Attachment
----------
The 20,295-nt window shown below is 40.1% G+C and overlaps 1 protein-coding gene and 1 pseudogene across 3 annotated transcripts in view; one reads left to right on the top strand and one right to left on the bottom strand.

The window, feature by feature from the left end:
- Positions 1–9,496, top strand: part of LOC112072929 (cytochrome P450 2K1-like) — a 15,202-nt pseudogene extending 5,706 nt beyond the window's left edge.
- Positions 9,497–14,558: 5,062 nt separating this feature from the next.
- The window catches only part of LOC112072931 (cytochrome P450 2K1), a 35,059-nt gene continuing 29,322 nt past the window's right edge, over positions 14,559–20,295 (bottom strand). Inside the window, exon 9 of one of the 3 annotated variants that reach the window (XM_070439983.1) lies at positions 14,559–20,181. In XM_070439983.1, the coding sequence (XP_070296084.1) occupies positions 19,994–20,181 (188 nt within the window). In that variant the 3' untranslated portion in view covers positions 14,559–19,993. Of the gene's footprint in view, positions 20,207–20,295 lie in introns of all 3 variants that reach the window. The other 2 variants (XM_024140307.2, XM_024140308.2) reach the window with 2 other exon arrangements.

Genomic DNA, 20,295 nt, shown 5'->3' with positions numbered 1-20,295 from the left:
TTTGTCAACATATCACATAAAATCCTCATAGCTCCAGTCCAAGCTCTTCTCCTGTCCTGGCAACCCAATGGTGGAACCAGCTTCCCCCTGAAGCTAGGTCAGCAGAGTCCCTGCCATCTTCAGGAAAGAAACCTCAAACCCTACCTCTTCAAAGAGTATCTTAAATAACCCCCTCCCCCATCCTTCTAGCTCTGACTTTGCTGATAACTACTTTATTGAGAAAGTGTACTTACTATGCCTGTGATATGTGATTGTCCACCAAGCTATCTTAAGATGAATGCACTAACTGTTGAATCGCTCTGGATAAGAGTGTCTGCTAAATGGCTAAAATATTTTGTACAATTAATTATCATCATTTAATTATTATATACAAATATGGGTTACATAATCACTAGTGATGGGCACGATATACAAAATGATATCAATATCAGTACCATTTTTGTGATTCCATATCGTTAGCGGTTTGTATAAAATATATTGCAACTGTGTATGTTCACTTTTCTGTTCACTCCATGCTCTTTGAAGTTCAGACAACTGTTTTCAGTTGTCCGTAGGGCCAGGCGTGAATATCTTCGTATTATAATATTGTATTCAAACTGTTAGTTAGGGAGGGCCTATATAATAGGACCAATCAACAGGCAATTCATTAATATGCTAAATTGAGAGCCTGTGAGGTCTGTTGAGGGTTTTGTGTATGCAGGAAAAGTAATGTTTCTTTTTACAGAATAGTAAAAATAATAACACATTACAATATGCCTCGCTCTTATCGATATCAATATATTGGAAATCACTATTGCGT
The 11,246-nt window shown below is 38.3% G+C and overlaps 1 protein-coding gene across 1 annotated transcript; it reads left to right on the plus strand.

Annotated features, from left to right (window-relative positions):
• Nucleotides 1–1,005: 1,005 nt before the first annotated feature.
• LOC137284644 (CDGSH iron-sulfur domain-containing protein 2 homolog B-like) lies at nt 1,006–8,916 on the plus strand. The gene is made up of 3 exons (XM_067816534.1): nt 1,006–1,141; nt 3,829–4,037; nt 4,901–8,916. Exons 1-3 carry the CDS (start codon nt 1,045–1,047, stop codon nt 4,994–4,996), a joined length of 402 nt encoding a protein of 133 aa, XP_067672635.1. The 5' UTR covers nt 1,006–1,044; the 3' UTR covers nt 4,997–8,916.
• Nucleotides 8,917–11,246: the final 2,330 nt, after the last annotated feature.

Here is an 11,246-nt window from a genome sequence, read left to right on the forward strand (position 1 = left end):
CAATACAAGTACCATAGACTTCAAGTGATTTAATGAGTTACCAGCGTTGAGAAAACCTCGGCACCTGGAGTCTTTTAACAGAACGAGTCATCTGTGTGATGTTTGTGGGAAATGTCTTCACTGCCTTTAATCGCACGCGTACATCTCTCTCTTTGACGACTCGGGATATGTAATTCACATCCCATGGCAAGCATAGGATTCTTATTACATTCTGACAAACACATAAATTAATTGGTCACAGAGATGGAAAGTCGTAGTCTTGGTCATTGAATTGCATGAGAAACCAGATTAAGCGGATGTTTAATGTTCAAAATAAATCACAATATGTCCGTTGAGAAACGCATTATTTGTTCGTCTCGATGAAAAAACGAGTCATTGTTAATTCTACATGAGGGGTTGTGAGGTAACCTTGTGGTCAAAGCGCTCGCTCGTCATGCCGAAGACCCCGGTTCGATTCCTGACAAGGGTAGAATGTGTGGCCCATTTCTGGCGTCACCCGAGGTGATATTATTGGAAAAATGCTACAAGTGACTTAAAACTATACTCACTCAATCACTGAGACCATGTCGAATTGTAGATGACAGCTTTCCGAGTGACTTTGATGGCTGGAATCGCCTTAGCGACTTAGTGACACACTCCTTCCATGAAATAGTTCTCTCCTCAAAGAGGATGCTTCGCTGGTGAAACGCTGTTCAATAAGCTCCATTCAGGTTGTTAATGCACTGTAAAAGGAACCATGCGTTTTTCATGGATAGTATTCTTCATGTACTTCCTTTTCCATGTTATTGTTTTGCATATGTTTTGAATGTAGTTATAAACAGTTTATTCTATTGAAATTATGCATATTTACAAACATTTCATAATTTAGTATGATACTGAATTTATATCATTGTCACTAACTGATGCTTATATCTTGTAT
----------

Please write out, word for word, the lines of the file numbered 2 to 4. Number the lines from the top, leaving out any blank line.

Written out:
The window, feature by feature from the left end:
- Positions 1–9,496, top strand: part of LOC112072929 (cytochrome P450 2K1-like) — a 15,202-nt pseudogene extending 5,706 nt beyond the window's left edge.
- Positions 9,497–14,558: 5,062 nt separating this feature from the next.